Bed Bugs: Hot Box Disinsector

Now, having seen what we’ve been living through, you might ask yourself

Wouldn’t It Be Nice If there was some way to be absolutely sure that mumble does not happen to me?

There isn’t, but you can stack the odds in your favor by disinsecting everything that enters your house. In particular, when you return from a trip, you must treat your luggage with the same casual regard as you apply to any lump of highly radioactive waste.

Because all bed bug stages die when exposed to temperatures over 45°C (113°F, which I round to 120°F), the simplest way to ensure that you’re not bringing any passengers home is to heat your luggage / packages / clothing / whatever to an internal temperature around 120°F, then let it soak for maybe an hour to ensure all the occupants get the message.

What you need is a box that gets hot on the inside, but not hot enough to set your luggage on fire. As with all things sold for bed bug problems, the commercial solution seems grossly overpriced for what looks like an uninsulated ripstop nylon bag containing a rack, a heater, and a fan.

It should come as no surprise that I built something that’s bigger, uglier, and harder to use… but it produces data and you can do science. And, with liberal use of my parts heap, the overall price is maybe 10 dB down from the commercial version…

Hot box exterior
Hot box exterior

I figured that this widget is going to be a major part of our lives from now on, so a foldable / storable heater wasn’t particularly useful. In point of fact, we’ve been using it heavily and I don’t expect that to stop any time soon.

It’s a rigid box made of Dow Tuff-R rigid polyisocyanurate foam insulating board, held together with 4-inch wide aluminum HVAC tape. The rim around the top is sealed with opposing strips of felt weatherstripping, held on with double-stick tape.

Inside, I used lengths of wire shelving to support the thing-to-be-baked. After we’ve used it a bit more, I’ll conjure up permanent supports for the second level shelving (stacked on the right of the exterior picture); right now, they’re supported on wood blocks as needed.

Hot box interior
Hot box interior
Hot Box - Dimension sketch
Hot Box – Dimension sketch

The interior dimensions work out to 34x22x24 inches: it’s made from a single 4×8 foot sheet of insulating board. Here’s my working sketch showing how the parts lay out and fit together. (clicky the pic for more dots).

The only waste is the 1-inch strip along the right edge; the slab I bought came with a molding imperfection, so discarding that edge was OK.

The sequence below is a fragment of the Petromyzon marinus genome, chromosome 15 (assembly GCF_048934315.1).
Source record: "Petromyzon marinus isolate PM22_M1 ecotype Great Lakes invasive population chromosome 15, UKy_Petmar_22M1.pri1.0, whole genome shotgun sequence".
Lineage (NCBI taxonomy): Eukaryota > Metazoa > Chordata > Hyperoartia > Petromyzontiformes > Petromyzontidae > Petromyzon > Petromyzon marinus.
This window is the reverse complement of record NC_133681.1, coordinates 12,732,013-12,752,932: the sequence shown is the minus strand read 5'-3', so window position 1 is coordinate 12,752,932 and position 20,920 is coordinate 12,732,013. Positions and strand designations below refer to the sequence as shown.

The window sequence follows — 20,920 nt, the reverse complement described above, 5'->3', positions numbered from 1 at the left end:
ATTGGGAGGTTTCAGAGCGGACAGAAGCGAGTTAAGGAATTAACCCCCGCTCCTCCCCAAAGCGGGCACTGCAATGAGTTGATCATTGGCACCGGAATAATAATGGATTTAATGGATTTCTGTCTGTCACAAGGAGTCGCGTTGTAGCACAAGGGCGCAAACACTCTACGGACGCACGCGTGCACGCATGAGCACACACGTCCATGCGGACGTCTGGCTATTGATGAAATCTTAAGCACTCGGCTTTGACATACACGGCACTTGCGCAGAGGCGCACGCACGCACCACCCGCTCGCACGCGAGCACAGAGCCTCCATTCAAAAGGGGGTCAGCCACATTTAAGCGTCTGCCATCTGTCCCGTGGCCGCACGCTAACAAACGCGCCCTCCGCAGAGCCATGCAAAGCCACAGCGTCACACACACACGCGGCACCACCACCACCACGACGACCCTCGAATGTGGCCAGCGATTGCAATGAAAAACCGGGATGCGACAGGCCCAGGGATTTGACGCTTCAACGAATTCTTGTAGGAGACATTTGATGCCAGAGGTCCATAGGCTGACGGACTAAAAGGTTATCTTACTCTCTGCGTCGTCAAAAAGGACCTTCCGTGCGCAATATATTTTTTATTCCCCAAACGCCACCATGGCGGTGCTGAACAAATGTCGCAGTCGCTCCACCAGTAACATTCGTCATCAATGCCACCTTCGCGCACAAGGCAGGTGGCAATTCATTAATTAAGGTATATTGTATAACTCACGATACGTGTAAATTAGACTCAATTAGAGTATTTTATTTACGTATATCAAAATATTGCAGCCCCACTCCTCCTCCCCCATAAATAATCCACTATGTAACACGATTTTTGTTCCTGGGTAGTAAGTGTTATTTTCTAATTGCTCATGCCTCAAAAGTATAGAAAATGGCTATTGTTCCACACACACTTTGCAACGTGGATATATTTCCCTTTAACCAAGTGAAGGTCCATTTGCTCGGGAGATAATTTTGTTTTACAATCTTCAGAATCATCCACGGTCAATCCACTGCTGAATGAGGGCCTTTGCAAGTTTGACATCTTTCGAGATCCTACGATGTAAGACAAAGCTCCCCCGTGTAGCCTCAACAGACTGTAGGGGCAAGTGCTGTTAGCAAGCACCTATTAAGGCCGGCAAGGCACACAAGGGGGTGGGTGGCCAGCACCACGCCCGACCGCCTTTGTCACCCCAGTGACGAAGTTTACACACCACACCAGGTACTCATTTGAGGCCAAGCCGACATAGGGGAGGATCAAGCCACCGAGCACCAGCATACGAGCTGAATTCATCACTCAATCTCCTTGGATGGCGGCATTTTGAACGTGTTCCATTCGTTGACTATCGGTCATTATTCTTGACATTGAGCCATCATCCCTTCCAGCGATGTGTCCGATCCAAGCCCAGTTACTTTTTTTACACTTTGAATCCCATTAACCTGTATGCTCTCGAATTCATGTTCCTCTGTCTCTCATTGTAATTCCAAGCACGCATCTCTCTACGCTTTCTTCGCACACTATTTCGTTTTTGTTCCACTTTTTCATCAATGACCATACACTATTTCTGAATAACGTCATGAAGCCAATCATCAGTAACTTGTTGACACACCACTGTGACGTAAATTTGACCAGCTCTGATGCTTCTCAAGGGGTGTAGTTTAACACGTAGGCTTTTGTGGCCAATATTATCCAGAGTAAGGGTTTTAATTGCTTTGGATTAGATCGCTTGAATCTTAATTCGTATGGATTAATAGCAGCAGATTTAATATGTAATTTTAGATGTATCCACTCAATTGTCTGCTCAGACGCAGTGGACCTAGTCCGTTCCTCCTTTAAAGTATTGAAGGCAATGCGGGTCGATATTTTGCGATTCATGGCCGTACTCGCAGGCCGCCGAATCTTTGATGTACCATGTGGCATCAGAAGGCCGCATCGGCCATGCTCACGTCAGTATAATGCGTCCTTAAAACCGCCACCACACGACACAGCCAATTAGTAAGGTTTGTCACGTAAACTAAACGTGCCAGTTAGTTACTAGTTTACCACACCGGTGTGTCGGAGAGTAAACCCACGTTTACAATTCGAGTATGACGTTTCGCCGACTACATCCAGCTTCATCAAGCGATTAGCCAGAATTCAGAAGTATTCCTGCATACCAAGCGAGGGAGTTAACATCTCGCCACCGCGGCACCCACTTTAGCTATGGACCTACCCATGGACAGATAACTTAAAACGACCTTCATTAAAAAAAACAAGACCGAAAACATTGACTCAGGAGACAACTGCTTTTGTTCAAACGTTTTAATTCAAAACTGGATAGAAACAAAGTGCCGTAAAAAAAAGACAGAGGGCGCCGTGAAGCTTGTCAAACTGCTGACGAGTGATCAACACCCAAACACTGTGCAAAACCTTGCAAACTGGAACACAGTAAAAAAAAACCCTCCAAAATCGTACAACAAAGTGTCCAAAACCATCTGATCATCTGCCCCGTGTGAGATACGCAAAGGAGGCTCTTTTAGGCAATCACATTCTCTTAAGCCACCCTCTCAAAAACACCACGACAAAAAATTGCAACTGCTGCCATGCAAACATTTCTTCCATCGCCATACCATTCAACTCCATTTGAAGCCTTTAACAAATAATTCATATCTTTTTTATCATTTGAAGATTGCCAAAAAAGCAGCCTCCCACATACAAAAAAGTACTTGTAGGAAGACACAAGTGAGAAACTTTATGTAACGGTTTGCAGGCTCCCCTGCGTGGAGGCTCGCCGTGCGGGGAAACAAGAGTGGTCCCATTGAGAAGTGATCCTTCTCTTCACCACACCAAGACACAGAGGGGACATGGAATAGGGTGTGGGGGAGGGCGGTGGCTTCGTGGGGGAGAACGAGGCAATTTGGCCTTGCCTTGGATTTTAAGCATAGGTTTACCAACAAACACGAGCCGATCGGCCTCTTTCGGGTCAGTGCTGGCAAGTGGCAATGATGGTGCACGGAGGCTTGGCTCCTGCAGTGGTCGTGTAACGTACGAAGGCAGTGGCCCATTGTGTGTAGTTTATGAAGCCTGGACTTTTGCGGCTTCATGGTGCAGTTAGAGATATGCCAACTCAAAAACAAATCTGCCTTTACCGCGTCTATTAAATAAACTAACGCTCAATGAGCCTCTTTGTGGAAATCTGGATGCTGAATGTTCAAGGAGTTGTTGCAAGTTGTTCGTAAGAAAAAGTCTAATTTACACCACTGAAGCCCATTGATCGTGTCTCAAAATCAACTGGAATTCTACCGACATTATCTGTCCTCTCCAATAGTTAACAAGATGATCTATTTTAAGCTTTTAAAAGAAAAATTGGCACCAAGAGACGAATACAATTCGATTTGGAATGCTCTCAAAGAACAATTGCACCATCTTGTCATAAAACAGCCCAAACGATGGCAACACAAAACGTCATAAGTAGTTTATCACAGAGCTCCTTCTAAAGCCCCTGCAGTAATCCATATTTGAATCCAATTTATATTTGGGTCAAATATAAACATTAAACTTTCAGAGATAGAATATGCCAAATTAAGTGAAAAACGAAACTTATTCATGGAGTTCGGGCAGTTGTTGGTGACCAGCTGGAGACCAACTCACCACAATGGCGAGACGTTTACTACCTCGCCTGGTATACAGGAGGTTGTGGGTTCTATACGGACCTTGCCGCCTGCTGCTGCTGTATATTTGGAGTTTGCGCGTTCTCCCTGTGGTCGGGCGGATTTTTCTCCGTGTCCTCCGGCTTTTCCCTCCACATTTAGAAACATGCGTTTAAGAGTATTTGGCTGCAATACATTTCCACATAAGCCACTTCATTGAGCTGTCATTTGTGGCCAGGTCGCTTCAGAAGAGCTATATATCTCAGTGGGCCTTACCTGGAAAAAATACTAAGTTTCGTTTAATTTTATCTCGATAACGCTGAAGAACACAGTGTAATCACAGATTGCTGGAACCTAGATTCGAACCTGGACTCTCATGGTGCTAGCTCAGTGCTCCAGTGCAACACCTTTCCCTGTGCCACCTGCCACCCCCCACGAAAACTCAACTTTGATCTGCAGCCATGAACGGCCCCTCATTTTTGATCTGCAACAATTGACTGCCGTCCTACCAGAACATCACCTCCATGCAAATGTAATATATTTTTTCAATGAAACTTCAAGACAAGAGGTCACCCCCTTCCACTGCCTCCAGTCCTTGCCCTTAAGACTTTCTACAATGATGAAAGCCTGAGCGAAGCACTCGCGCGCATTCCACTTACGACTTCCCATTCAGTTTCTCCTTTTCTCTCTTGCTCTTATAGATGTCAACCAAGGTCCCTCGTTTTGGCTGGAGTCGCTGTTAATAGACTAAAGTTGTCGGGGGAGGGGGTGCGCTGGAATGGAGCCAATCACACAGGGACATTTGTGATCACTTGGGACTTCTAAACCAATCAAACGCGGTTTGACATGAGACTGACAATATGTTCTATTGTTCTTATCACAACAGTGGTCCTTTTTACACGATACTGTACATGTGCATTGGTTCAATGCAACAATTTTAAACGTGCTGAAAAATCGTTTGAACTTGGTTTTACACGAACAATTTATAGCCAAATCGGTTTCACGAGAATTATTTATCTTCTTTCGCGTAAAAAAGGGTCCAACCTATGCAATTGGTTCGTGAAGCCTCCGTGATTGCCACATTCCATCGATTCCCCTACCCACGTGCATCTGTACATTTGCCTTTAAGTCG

I cut the sheet into four 2×4 foot strips, cut a 13-inch strip off each plank, then trimmed the 1 inch waste. That seemed less prone to catastrophic blundering than (trying to) make a pair of 8-foot cuts and whack each resulting strip in quarters. An ordinary razor utility knife worked fine, although I found that making two passes along each cut produced cleaner results than trying to do it all in one.

I assembled it with the heavy / shiny aluminum foil side inward, although I doubt it makes any difference. Cover all the edges with tape, tape all the joints both inside and outside, and it becomes a nice rigid box when you’re done. Pay attention to getting the sides at right angles; I used a framing square.

The board allegedly has an insulating mojo of:

R = 6.5 ft2 • h • °F/Btu

Figuring a surface area of 32 ft2 and a temperature differential of 120 – 60 = 60°F, the box should require 295 BTU/hr = 87 W to maintain that temperature.

Which, as it turns out, is pretty close to how it worked out:

Hot Box - Temp vs Time - First light
Hot Box – Temp vs Time – First light

The lower curve shows a 60 W bulb with a 10 W 120 VAC fan heats the interior to a bit over 100°F in 100 minutes, where it looks to be stabilizing. That was the first test and showed that I was on the right track.

The second test, with a pair of 60 W bulbs and the fan produced the two upper curves: one for air, the other inside some cloth jammed inside a plastic bucket to simulate a (tiny) suitcase. The combined 130 W heats the box over 150°F in two hours, with the somewhat insulated bucket trailing neatly behind as you’d expect.

Without opening the box, I connected the bulbs and fan to a Variac plugged into my Kill-A-Watt meter and dialed it for 100 W total dissipation. The temperature fell to slightly over 130°F in 80 minutes and looks like it would stabilize near there.

Ambient temperature was 67°F, so

R = 32 ft2 • 67°F / (341 BTU/hr) = 6.3

Close enough, I’d say. Given those few data points, it looks like the temperature sensitivity around 130°F is 0.7°F / W. [Update: typo in the equation. Doesn’t change the answer much at all.]

I swapped in a 100 W bulb, removed the Variac, and heated the cushions from my office chair.

Hot Box - Chair cushions
Hot Box – Chair cushions

One thermocouple is hanging in mid-air, the other is wedged inside one of the cushions. After nearly 5 hours the cushion is up to killing temperature and I turned the heater off. The air temperature drops rapidly, but the cushion stays over 120°F for another two hours.

The light bulb is just a proof of concept, because it’s entirely too hot: if the fan fails, your luggage ignites. I plan to build a rather subdued heater with a surface temperature around 140°F and a controller that monitors several sensors to ensure the contents reach killing temperatures and stay there long enough.

But that’s a project for another day…

[Update: If you’re arriving from a link, start at the overview to get The Whole Story.]